This year marks the 159th year of Gandhi’s birth. Let us remember the Father of the Nation, along with his values of ahimsa and satyagraha that made him a Mahatma.
In his book, The Gandhi Reader: A Source Book of His Life and Writings, Mahatma Gandhi wrote, “Politics, divorced of religion, has absolutely no meaning”. A commitment to religion was fundamental to the Mahatma’s life, ideology and work. Time and again he asserted his identity primarily as a Hindu. However, he had a pluralist conception of religion, which for him, was a matter of spirituality and social responsibility; rather than institutional observance and dogmatic behaviour.
In 1927, he wrote in the Young India that “In spite of my being a staunch Hindu, I find room in my faith for Christian and Islamic and Zoroastrian teaching and, therefore, my Hinduism seems to some to be a conglomeration…It is a faith-based on the broadest possible toleration”. He defined Hinduism as a search after truth through non-violent means. His faith in Hinduism did not hinder him from condemning several Hindu customs and practices, such as untouchability, child marriage and prohibition of widow remarriage.
In his formative years, the Mahatma read widely and took inspiration from diverse sources. It is well-known that the Gita and the Bible influenced Gandhi profoundly, but he also learned from Western writers, like John Ruskin, Leo Tolstoy and Henry David Thoreau. Gandhiji was influenced by British writer Ruskin’s critique of distancing morality and ethics from economics and politics in his book Unto This Last (1862). He later translated the book into Gujarati as ‘Sarvodaya’ (well-being of all) in 1908. Russian writer Leo Tolstoy’s advocacy of non-violence in his theory of ‘non-resistance to evil’ also left a lasting impression on Gandhiji. He also learnt from Tolstoy the ‘law of bread labour’ ie, everyone must do physical labour.
Tolstoy used to work on his farm for eight hours a day, in spite of being a nobleman, a practice that the Mahatma imbibed from him and practiced throughout his life. He put their ideas into practice by establishing the Phoenix Ashram (1904) in South Africa where all the residents were to get the same remuneration and lived as an integrated community, irrespective of their race, religion and nationality.
Although religion was very important to Gandhiji, he believed it to be a personal matter. Religious conversion was a futile activity as one didn’t need to renounce his/her religion to incorporate the teachings of other great religions in his life. As a law student in England, the Mahatma read the Bible and the life of Jesus inspired him immensely. MN Srinivas, in his article, ‘Gandhi’s Religion’, notes that the notion of returning love for hatred and good for evil enthralled him (Economic and Political Weekly, June 24, 1995). The suffering of Jesus for others had the greatest impact on Gandhiji and he later incorporated this self-sacrifice (tapasya) in his philosophy of nonviolence. He lectured on the Bible and the life of Christ in Gujarat Vidyapith in 1926.
The Mahatma also appreciated the Quran for its evolutionary view of religion. He included verses from the book in his prayer meetings. In his book, Communal Unity (1949), he stated his appreciation for Prophet Muhammad’s fasting and austere living. He also found justification of non-violence in the Quran. According to him, although the Quran allowed violence, it prescribed non-violence as a duty. He believed in the unity of all religions. He not only helped in the establishment of Jamia Millia Islamia University for the education of muslims, but also sent one of his sons to study there.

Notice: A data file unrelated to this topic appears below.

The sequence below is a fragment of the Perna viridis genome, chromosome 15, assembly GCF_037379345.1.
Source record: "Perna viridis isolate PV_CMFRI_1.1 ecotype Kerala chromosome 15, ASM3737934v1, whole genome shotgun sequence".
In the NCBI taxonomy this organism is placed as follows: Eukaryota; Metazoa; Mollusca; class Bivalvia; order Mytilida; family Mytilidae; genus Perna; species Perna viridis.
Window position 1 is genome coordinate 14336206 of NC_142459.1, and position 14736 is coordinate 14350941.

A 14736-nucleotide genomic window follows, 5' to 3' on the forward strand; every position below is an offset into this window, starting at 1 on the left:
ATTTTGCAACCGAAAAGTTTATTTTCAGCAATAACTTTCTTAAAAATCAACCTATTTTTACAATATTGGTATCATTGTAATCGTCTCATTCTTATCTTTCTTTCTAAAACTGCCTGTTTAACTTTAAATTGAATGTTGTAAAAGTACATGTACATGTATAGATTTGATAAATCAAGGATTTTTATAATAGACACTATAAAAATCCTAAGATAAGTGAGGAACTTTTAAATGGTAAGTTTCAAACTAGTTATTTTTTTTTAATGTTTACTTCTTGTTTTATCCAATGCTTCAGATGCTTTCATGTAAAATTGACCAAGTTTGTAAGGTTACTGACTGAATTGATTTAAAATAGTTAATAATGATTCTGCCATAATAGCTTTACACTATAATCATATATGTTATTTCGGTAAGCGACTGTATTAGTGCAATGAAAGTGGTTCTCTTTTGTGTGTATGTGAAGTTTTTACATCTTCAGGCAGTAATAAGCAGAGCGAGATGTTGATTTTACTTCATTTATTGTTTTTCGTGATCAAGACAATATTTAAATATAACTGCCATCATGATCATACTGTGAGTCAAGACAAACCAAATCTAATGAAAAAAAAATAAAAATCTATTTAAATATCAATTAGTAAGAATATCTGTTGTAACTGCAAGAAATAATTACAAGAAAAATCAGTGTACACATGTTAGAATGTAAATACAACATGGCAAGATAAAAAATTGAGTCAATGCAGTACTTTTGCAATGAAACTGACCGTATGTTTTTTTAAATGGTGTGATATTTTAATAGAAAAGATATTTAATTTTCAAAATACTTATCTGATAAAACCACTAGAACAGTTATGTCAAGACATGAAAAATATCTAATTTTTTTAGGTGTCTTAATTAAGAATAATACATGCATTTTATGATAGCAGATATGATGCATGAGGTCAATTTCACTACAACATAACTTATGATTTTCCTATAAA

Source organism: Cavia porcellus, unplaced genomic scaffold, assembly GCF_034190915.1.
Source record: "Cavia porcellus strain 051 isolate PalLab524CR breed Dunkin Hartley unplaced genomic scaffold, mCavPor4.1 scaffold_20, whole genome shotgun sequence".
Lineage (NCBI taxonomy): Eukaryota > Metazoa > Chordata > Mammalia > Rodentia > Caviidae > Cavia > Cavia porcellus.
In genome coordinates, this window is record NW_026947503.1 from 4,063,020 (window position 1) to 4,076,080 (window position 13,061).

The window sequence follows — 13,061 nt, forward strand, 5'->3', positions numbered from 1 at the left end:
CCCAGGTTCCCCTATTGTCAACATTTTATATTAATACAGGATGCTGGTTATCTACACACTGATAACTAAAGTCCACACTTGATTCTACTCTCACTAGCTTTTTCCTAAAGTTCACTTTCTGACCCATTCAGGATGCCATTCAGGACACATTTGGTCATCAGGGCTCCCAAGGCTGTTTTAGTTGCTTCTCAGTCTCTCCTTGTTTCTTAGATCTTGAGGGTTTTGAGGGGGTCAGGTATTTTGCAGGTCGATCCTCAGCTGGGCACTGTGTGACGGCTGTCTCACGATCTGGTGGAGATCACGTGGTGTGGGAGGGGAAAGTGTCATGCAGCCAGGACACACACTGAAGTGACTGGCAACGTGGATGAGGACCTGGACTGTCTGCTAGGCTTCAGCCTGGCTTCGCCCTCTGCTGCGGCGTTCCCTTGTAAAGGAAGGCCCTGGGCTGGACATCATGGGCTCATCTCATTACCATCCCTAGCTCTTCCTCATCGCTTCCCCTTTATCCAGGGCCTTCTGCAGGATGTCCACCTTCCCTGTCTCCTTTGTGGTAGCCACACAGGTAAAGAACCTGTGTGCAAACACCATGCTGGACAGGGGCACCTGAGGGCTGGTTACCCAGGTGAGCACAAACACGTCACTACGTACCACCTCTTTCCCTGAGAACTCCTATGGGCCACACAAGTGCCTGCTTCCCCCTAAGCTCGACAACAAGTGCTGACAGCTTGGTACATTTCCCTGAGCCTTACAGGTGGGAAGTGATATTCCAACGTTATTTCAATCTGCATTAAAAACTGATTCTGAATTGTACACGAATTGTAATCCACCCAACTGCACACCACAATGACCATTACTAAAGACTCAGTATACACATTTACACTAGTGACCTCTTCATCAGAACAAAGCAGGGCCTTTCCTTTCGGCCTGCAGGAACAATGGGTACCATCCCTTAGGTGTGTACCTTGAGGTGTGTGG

While it is universally known that the Bhagavad Gita had a great impact on his mind, he had a very different interpretation of the religious book than most others. According to him, it evinced the futility of violence and material desires. The ideal of acting without any desire for result (nishkama karma) influenced him profoundly and led him towards a life of philanthropy. Gandhiji focussed primarily on ethical instead of the metaphysical aspect of religion. According to him, “every formula of every religion has in this age of reason to submit to the acid test of reason and universal justice if it is to ask for universal assent” (Young India, 1925).
Many great leaders around the world, like Nelson Mandela and Martin Luther King Jr, have read and practised Gandhi’s teachings successfully in their struggle against inequality and injustice. Unlike the Western thought (grâce à Machiavelli) where ends are considered to justify the means, in Gandhi’s view, ahimsa becomes both the means as well as the end. At its core, his thought espouses a democratic philosophy of action which involves a consistent re-examining and introspection of one’s thought to ensure one’s pursuit of truth. Even the desired end does not carry the connotation of winning but of persuasion which involves as much a questioning of the self as the other.
Gandhiji’s ideas are more than relevant in today’s time. In a society still struggling with communal tension and caste-based violence, we need to hark back to his ideas of ahimsa and satyagraha. On the issue of cow protection which has resurfaced as a severe communal issue, he had written in the Young India in 1921 that to “attempt cow-protection by violence is to reduce Hinduism to Satanism”. As we enter the 150th year of the Gandhian era, let us not just remember the father of our nation but also the values that made him a ‘mahatma’ (great soul).
(The writer is as an Assistant Professor at the Department of English, Deen Dayal Upadhyaya College, University of Delhi)
Writer: Nitin Luthra
Courtesy: The Pioneer